Cities of Dublin and Jerusalem will feature along with productions from local directors
Celebrating its 10th anniversary, the Taipei Film Festival will officially kick off tonight, with Jerusalem-born director, Eran Riklis' "Lemon Tree" and Taiwanese director, Wei Te-shen's "Cape No.7". The festival dedicates itself to fostering and promoting the creations of both local, and international young filmmakers.
TFF features works from two cities across the globe each year. Jerusalem and Ireland's capital Dublin were chosen this year, providing moviegoers a with great chance to explore the complexity and uniqueness of the two cities.
Riklis, participating at yesterday's press conference held in Taipei to promote for TFF, said he was very excited to be in Taiwan and very honored to have his "Lemon Tree" opening the festival. "My 'Lemon Tree' is about the complexity of the situation between Israel and Palestine. But I really tried to make the film about people, rather than focusing on the history of the two countries. I always think if you show respect to your friends, or even to your enemy, then we have some optimism in the world," said Riklis, adding that the whole situation in the Middle East is all really just like lemons, because lemons are sour, bitter, and sweet, and you just cannot have a big bite out of them.
Riklis has been active in the movie world since 1975, and his 2004 film, "The Syrian Bride" achieved worldwide acclaim.
"Lemon Tree," a story of a Palestinian woman who inherits a lemon grove that borders on the land of the Israeli defense minister, won the Audience Award for best film in the Panorama section of the Berlin Film Festival in February.
Local, big-budget movie
Another opening film, "Cape No.7," is Wei's first feature-length film and is set in Hengchun in southern Taiwan. It runs in parallel layers about the rise of a super rock band, and a love letter that was written 60 years ago and was still having difficulty being delivered six decades later.
The film has a strong cast including local pop stars Fan Yi-chen and Liang Wen-yin, the famous Japanese singer, Kouseke Atari, and Japanese actress Tanaka Chie. With a production cost of NT$50 million, "Cape No.7" is also a big budget movie, something rarely-seen in the local film industry.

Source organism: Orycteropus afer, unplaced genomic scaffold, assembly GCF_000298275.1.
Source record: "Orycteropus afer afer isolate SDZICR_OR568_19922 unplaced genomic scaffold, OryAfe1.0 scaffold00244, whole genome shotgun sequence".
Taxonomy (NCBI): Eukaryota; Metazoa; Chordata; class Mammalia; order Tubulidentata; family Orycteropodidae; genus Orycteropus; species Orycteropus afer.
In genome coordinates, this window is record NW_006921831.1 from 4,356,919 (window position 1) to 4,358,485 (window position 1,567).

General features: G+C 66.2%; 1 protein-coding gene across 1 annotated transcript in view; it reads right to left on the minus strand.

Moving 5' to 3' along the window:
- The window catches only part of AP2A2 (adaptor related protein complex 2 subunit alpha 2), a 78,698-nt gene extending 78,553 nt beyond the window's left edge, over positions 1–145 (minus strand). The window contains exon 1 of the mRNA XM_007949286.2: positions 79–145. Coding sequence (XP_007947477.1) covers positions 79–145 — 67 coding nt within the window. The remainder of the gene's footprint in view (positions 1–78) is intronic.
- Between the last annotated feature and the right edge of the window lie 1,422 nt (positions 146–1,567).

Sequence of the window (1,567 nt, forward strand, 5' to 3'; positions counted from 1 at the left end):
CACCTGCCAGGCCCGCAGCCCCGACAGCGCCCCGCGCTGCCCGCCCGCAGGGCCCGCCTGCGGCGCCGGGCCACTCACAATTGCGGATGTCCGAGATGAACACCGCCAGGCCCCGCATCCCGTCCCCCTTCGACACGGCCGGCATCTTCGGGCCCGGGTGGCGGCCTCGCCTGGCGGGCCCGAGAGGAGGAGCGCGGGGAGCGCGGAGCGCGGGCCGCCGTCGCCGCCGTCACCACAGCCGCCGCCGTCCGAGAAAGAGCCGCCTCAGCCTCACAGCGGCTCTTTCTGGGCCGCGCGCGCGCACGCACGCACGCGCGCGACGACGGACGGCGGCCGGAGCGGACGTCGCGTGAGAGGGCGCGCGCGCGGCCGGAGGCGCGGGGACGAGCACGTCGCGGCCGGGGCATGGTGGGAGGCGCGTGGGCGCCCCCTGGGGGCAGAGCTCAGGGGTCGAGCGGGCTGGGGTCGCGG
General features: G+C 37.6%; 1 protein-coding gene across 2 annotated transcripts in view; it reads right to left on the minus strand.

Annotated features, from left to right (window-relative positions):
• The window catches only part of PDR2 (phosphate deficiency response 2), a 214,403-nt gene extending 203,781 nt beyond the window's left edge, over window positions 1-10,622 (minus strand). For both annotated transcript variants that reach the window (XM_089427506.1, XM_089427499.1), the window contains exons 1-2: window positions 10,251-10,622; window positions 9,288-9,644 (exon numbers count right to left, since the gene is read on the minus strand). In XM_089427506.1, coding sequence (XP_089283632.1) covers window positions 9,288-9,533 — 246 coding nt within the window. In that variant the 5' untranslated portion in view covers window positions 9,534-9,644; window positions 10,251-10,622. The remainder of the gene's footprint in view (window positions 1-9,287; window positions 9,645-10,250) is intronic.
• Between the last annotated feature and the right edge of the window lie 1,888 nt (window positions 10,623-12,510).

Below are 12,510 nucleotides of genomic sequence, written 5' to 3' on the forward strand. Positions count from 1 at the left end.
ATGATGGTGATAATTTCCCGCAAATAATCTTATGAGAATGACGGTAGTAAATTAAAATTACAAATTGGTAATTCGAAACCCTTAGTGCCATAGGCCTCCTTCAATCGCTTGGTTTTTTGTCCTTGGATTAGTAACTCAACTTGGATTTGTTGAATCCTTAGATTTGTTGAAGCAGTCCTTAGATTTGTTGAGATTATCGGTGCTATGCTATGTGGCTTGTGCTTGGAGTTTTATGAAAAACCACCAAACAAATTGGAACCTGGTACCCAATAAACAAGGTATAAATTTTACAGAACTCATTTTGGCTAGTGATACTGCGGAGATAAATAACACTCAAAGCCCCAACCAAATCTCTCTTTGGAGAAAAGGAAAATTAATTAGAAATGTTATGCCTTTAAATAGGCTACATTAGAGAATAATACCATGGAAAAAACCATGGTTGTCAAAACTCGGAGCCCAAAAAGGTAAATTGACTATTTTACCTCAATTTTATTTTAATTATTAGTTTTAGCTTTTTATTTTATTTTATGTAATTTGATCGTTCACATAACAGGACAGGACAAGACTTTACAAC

Festival curator Jane H.C. Yu said, during a telephone interview with the Taiwan News conducted earlier this month, that despite the fact that the festival does not attract international buyers, many international curators come to the festival to participate and select films because of the festival's dedication to introducing films made by new talented directors.
Yu said the 10 international directors contending in the "New Talent Competition" this year, will come to Taiwan and share their experience on how to raise money to shoot films in such a sluggish worldwide economy.
"Cape No.7" and "What on Earth Have I Done Wrong" are the only two local films competing with 10 other international films in the category. French director Delphine Kreuter's "57000km Between Us," Dutch director Tamar Van Der Dop's "Blind," and "Tricks," made by Polish director Andrzej Jakimowski are among the 12 films competing for the "New Talent Competition"'s NT$1 million top prize.
Dublin and Jerusalem
When asked why the festival featured Jerusalem and Dublin this year, Yu said the simplest motivation for her to chose Jerusalem was that it was the 60th year since Israel was established.
"But I do not want to show movies that are all about the conflicts and the history of the country. Despite the bombs flying over the skies in Israel and in Palestine, the people of the two countries are actually engaged in frequent exchanges; their lives are entangled," said Yu.
As for Dublin, the curator said Ireland has very often been compared with the political situation of Taiwan, and she wants the audience to see the similarities and differences between the two countries. She added that the reason that many films were chosen to be shown in the TFF is more about their aesthetic achievement.
The film festival will start today, and run until July 6 at three venues, the Taipei Zhongshan Hall, Shih Kong Cineplex in Ximentin, and Taipei County Arts Center. More information is available at http://www.taipeiff.tw/
Turn to page 24 for highlights of this weekend's films.
Written by Hermia Lin / culture.tw